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Could the Republican tax plan lead to bipartisan results?

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That is the topic of my latest Bloomberg column, here is one bit:

If the bill succeeds in limiting these deductions, a logic is set in motion for future tax reforms. Let’s say the Republicans eliminate tax deductions for new mortgages above $500,000. That would become a sign that the homeowner and real-estate lobbies are not as strong as we might have thought. The next time tax reform comes around, legislators will consider lowering the value of the deduction further yet. After all, the anti-deduction forces won before and, in the new battle, those who expect to have future mortgages above $500,000 don’t have a stake anymore.

In other words, any squeezed deduction will remain a vulnerable target for more squeezing, or even elimination, over successive reforms.

And then:

The exact treatment in the House plan seems to be in flux, but the top rates from President Barack Obama’s tax reform are likely to stick in some manner. There even seems to be a rateof 45.6 percent on some earners, in the range of $1.2 million to $1.6 million a year. That is a far cry from Jeb Bush’s call in the Republican presidential primaries for a 28 percent top marginal rate, in the tradition of President Ronald Reagan. Some well-off Californians could possibly face a total marginal rate, all taxes considered, of over 62 percent.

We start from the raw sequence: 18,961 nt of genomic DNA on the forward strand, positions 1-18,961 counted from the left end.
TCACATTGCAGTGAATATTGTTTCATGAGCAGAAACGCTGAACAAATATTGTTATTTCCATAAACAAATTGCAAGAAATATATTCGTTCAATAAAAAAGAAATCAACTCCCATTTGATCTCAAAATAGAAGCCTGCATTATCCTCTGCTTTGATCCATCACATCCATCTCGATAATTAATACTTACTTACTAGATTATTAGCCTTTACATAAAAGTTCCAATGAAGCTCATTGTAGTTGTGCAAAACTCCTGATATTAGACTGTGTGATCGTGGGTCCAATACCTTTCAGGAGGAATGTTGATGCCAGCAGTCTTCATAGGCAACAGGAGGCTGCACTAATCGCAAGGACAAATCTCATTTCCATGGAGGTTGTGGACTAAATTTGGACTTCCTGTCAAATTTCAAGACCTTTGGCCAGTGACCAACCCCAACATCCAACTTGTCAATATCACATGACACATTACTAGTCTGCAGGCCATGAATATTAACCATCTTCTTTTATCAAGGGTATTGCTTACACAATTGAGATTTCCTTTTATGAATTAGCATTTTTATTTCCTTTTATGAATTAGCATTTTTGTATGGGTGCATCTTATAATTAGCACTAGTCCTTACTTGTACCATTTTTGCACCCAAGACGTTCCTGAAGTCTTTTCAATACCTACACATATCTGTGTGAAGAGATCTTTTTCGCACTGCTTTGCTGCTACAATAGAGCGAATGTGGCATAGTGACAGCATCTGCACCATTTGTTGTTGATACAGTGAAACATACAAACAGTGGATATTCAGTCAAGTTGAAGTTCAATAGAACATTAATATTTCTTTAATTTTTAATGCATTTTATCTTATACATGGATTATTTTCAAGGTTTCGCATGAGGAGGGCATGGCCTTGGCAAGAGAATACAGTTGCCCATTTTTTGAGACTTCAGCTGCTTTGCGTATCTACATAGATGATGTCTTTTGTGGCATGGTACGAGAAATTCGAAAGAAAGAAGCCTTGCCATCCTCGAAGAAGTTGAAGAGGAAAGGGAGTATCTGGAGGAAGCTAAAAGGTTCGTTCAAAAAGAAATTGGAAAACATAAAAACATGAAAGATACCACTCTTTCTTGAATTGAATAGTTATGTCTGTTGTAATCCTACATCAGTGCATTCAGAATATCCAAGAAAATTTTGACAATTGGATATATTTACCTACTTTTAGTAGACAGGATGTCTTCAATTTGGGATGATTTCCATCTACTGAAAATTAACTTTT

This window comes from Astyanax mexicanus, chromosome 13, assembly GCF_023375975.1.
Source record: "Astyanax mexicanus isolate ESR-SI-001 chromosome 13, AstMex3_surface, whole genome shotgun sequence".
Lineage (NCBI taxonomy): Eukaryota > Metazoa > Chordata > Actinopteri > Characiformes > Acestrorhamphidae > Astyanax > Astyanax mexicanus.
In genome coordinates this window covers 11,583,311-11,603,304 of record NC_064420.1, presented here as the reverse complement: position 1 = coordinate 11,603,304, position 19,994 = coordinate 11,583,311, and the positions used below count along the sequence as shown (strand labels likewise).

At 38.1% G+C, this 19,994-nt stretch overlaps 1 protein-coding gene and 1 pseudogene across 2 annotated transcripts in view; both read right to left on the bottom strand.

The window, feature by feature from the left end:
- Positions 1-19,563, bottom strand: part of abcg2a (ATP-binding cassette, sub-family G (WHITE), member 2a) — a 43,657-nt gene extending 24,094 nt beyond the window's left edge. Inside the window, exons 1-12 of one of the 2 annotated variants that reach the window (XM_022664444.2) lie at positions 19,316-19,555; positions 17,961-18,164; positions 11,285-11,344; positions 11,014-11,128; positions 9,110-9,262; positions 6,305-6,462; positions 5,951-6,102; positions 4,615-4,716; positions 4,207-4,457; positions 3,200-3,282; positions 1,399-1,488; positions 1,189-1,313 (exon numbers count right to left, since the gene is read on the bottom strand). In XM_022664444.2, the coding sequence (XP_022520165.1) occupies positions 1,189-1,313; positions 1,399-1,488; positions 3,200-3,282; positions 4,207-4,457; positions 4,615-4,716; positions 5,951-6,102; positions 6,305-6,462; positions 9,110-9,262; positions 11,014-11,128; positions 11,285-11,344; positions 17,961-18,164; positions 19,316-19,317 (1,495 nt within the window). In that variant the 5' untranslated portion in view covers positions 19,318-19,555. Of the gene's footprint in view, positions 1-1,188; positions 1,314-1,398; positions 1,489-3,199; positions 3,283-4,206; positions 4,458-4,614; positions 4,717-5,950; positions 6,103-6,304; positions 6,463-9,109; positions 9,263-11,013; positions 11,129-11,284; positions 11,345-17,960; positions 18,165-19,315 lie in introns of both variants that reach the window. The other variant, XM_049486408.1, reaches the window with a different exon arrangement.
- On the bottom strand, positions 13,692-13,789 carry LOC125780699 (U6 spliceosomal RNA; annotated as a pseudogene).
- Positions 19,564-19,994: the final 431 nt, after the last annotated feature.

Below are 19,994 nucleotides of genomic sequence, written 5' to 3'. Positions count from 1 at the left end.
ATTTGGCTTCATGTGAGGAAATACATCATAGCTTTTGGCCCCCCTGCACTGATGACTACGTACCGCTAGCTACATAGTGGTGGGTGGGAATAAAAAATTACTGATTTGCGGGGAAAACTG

You will recall that the Republican Party had in the past pressed strongly for reductions in the capital-gains rates, but that isn’t on the agenda now. Take that as a sign that Obama’s boost to those rates will stick.

If you solve for the equilibrium over time, maybe maybe you will get:

If we look at the Republican plan as a whole, it appears to be a recipe for a future tax code with many fewer deductions, lower corporate rates, higher income tax rates for the wealthy and a continuing inheritance tax. I’m not saying that the exact mix will or should make everyone perfectly happy, but is this not what a bipartisan tax reform compromise might look like?

My fear, of course, is that those deductions will not survive the next stage of the process.  Stay tuned…

The post Could the Republican tax plan lead to bipartisan results? appeared first on Marginal REVOLUTION.

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mrobold
8 days ago
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Orange County, California
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Steph Curry and Steve’s Bike Shop

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Here’s the PR statement put out by the Republicans:

The Tax Cuts and Jobs Act includes specific safeguards to prevent tax avoidance and help ensure taxpayers of all income levels play by the rules under this new fairer, simpler tax system. Our legislation will ensure this much-needed tax relief goes to the local job creators it’s designed to help by distinguishing between the individual wage income of NBA All-Star Stephen Curry and the pass-through business income of Steve’s Bike Shop.

Is it true that Steve creates jobs while Curry does not?  Not really.  In a sense both people create jobs.  Because of Steve and Steph, some cashiers have jobs at Steve’s bike shop and some concession stand people have jobs at the Golden State arena.  So certain specific jobs are created by their actions.